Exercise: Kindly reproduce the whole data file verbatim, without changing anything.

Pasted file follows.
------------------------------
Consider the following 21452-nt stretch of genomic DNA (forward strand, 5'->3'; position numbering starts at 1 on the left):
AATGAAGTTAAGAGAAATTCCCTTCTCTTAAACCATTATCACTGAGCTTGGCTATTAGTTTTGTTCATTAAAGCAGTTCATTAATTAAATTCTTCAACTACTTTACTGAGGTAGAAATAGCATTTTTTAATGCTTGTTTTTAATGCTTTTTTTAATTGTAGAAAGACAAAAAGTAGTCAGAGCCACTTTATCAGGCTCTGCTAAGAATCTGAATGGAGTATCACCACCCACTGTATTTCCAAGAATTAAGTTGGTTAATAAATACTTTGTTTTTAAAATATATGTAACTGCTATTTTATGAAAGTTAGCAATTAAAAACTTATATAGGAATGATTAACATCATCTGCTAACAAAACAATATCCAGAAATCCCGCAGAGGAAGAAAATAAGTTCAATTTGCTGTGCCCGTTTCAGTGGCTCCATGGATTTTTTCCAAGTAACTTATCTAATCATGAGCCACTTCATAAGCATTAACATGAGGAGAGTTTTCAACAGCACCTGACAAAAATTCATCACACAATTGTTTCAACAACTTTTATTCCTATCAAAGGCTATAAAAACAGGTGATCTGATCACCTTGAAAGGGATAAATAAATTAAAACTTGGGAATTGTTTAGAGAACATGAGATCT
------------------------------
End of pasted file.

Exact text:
Consider the following 21452-nt stretch of genomic DNA (forward strand, 5'->3'; position numbering starts at 1 on the left):
AATGAAGTTAAGAGAAATTCCCTTCTCTTAAACCATTATCACTGAGCTTGGCTATTAGTTTTGTTCATTAAAGCAGTTCATTAATTAAATTCTTCAACTACTTTACTGAGGTAGAAATAGCATTTTTTAATGCTTGTTTTTAATGCTTTTTTTAATTGTAGAAAGACAAAAAGTAGTCAGAGCCACTTTATCAGGCTCTGCTAAGAATCTGAATGGAGTATCACCACCCACTGTATTTCCAAGAATTAAGTTGGTTAATAAATACTTTGTTTTTAAAATATATGTAACTGCTATTTTATGAAAGTTAGCAATTAAAAACTTATATAGGAATGATTAACATCATCTGCTAACAAAACAATATCCAGAAATCCCGCAGAGGAAGAAAATAAGTTCAATTTGCTGTGCCCGTTTCAGTGGCTCCATGGATTTTTTCCAAGTAACTTATCTAATCATGAGCCACTTCATAAGCATTAACATGAGGAGAGTTTTCAACAGCACCTGACAAAAATTCATCACACAATTGTTTCAACAACTTTTATTCCTATCAAAGGCTATAAAAACAGGTGATCTGATCACCTTGAAAGGGATAAATAAATTAAAACTTGGGAATTGTTTAGAGAACATGAGATCT